Swansea Commemorative Pottery
Politics Reform Royalty Wars
The focus of the book is on a relatively small group of wares produced at the Swansea potteries in South Wales, generally classed as ‘commemoratives’, sometimes documentary, certainly historical. The aim has been to discover and record the primary source materials from which the engravers and artists at Swansea worked. Ceramic manufacturers depended on London print shops to provide the sources from which the engravers could derive inspiration and subsequently copy; many of the Swansea designs can be traced to contemporary prints published at that time.
There are 24 chapters with over 200 coloured illustrations.
The subjects under review follow a consecutive path beginning with Admiral Rodney’s involvement in the American War of Independence in 1781 and progress through the military and naval events of the Napoleonic wars with France including chapters on Nelson, Wellington, The Duke of York and Napoleon Bonaparte. Political issues such as the Reform Act of 1832 are discussed and the lives of the social reformers Daniel O’Connell, Father Mathew, Rev. John Wesley and others, men who promoted causes aimed at improving living conditions and laws relating to the working classes, were also celebrated. Royal subjects including Queen Victoria and Royal Albert are also illustrated. Throughout the book the transfers on pottery are compared with the original primary source print or engraving.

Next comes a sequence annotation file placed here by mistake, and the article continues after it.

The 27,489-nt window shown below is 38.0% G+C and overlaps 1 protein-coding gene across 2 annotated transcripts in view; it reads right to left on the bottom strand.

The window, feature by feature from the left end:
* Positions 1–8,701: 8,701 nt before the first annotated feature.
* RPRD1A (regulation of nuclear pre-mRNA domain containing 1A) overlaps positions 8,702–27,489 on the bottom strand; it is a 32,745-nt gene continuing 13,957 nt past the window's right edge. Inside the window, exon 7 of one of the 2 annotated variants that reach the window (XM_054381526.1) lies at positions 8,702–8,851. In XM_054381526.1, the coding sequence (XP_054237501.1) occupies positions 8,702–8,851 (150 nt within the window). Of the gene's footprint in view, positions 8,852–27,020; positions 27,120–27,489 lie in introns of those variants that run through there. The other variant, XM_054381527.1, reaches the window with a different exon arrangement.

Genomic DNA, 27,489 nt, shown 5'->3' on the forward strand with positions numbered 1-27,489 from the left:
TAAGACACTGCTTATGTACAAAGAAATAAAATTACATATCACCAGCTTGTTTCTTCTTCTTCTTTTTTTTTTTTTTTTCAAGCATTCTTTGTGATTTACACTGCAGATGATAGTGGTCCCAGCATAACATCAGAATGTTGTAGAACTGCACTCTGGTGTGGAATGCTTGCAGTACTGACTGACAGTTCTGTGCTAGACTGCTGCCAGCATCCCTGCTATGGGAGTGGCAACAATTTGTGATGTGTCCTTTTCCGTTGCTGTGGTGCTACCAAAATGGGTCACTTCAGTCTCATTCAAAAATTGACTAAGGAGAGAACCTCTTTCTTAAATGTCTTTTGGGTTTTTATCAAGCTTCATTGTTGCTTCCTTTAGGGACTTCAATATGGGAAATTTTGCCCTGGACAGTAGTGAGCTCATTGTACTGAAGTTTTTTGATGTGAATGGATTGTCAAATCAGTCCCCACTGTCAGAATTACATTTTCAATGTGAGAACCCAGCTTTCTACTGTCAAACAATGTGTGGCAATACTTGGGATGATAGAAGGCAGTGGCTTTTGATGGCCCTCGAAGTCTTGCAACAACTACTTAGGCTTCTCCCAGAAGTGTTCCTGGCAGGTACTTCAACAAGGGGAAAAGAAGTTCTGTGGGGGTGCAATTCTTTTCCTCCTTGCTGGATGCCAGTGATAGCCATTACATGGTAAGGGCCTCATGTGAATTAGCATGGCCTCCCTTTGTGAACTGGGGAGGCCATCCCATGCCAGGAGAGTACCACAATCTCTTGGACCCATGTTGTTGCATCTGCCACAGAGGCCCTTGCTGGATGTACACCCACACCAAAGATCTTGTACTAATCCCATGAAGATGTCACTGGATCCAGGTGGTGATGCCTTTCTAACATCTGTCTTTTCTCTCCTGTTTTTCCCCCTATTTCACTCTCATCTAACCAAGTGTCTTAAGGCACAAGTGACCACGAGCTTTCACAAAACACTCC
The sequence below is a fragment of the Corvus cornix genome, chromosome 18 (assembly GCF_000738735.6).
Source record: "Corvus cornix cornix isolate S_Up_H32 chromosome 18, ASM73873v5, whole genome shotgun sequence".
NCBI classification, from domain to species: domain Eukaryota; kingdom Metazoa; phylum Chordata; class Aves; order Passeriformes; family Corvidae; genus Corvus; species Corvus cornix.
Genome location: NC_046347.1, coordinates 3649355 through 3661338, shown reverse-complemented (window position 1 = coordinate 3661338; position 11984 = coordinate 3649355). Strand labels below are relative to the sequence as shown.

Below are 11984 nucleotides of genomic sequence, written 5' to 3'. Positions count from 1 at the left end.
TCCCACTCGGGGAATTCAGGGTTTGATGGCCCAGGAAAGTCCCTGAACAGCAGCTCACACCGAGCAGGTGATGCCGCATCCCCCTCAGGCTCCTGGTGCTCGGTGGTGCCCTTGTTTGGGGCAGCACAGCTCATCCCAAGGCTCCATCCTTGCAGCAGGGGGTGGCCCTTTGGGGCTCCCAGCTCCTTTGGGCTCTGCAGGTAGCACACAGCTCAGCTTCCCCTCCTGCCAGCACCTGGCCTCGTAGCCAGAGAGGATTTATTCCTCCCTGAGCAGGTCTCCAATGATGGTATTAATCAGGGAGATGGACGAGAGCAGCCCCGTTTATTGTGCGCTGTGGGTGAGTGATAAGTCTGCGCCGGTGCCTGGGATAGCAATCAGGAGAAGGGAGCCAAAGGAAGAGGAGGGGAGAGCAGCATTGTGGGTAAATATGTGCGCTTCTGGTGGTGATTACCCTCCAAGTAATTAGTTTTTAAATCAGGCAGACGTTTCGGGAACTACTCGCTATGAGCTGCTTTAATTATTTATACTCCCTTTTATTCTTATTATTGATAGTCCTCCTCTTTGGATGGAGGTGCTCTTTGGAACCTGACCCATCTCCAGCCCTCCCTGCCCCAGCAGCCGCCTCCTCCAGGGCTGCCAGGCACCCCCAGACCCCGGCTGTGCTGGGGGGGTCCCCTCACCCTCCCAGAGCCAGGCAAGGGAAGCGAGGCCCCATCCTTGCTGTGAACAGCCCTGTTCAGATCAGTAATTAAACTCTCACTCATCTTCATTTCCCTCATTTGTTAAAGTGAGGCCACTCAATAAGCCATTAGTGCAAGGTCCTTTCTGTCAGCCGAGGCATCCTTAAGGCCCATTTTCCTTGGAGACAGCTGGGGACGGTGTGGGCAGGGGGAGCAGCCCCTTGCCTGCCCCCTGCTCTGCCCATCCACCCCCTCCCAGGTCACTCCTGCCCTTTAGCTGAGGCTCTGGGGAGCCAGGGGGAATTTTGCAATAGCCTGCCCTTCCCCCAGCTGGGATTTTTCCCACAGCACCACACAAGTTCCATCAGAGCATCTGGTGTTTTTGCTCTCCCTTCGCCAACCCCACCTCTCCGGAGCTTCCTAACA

Examples are taken from both commercial potteries at Swansea and reflect the maker’s vision of some snapshots of history as seen through the eyes of the pottery workers.
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